Friday, October 21, 2011

Richard Heinberg on "Coast To Coast"

I first became acquainted with the Peak Oil hypothesis in 2003. Although I had become immune to doom and gloom forecasts by that time (the future that I had been taught to fear seemed bucolic in comparison to that awful year), the Peak Oil "conspiracy" terrified me in a way that earlier, vague predictions of axis shifts and alien invasions had ceased to: by virtue of its elegant simplicity and irrefutable logic.  I immediately paid off my mortgage and began planning my backyard garden. For once, I actually believed that the end was near.

Since that year, the more alarmist predictions of the Peakers have not come to pass; our civilization has not collapsed into another dark ages, and worldwide conflict has not (yet) broken out over a struggle to gain control over increasingly scarce resources.

Nonetheless, the economic model articulated by another Peaker, Matthew Simmons, has, arguably, transpired. Simmons predicted that the problem of Peak Oil would largely be ignored by the mainstream, but its effects would unfold cumulatively through our financial system; as the cost (price) of oil rose due to a gradual increase in scarcity, disruptions and breakdowns would occur in the worldwide financial systems. While these breakdowns would be the consequence of increasing oil scarcity, pundits and "analysts" would blame them on unrelated factors--either out of ignorance, or a refusal to face an awful truth.

I made careful note of this prediction, hoping that the Peakers would be wrong. But eight years down the road, I'm ready to concede that the Peak Oil model is the most likely cause for our present economic disruption.  Our present Great Recession is a direct result of the spike in oil prices that occurred in 2008.  Still, I hope that the worst predictions of the Peakers will not transpire... and here's why I hope.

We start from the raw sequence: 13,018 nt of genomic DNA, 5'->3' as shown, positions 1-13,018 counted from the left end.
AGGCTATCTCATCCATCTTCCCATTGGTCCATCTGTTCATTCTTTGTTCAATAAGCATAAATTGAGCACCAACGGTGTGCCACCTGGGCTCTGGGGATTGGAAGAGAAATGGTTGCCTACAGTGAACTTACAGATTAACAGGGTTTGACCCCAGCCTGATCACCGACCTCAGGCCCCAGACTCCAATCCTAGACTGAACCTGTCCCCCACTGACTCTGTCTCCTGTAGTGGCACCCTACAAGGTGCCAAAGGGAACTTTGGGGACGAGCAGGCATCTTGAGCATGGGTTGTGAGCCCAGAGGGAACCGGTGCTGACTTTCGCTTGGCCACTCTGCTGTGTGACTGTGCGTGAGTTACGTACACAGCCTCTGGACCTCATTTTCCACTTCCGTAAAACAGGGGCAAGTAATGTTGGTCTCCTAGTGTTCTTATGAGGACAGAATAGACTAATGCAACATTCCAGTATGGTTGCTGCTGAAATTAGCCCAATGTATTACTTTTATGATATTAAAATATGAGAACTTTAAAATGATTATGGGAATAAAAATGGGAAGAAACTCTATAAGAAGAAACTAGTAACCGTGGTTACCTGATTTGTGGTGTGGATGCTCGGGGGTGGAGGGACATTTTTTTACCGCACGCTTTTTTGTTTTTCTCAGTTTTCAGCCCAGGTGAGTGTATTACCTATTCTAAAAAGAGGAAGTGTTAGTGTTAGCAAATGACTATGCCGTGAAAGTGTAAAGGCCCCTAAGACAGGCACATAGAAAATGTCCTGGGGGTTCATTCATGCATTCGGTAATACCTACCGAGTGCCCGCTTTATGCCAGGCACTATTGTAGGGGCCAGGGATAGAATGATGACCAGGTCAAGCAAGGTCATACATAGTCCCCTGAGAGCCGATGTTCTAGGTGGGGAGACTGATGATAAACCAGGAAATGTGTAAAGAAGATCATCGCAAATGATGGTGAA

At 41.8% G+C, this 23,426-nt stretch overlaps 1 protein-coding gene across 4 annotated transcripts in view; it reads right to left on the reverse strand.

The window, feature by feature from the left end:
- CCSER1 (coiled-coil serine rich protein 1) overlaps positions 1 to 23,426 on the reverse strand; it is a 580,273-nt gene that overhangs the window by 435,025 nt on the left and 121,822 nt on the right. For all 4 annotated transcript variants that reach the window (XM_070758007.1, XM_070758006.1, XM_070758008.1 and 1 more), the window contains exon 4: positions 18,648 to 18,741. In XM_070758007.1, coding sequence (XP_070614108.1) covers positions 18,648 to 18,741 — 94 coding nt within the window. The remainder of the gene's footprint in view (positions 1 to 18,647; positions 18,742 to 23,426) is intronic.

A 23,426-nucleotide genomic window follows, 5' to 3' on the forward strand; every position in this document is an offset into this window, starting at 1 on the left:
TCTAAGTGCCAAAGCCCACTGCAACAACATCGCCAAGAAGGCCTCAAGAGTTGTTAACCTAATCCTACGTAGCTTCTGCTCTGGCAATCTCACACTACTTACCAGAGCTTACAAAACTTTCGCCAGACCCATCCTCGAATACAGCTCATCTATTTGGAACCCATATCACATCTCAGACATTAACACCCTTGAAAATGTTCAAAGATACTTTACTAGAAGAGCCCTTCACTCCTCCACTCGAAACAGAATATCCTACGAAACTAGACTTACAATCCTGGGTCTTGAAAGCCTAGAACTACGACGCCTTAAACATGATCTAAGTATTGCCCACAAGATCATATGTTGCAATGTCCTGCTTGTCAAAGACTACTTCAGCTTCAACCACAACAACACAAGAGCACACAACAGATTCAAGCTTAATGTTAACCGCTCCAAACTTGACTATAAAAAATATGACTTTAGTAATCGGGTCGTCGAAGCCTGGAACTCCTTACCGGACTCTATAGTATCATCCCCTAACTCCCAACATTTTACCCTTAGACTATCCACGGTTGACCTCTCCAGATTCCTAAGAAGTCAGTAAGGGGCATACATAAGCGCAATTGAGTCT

First, and foremost, the "future" is not necessarily a logical consequence of current trends. While there *are* trends, movements, and probabilities based on current projections, most significant historic events have been disruptive.  Pivotal historic transitions are often caused by disruptive discoveries, inventions, and ideas largely unforeseeable at the moment. Any model of the future that fails to account for the possibility of a new disruptive paradigm (technology) will ultimately fall short of the mark.

Second, it's my personal belief that challenges and limitations are introduced into certain historical periods for specific purposes. I prefer to find meaning in historical events. (I was likely influenced by my early reading of Victor Frankl.) Instead of seeing Peak Oil as a death sentence on our industrial culture, I see it as a challenge, which our culture can choose to meet and overcome, or not. 

1 comment:

  1. I'm familiar with this topic from Thom Hartmann's Last Hours of Ancient Sunlight, a book I enjoyed. He talked about denuding of natural resources like wood being the downfall of Roman and Greek societies. I'm thinking it was more complicated than that, and so many people flat out lie to us it's hard to know what is true and not. It seems common sense we don't need to rely on fossil fuels supplied by another culture that abuses women terribly, not to mention others. I think the peak oil predictions are just wrong.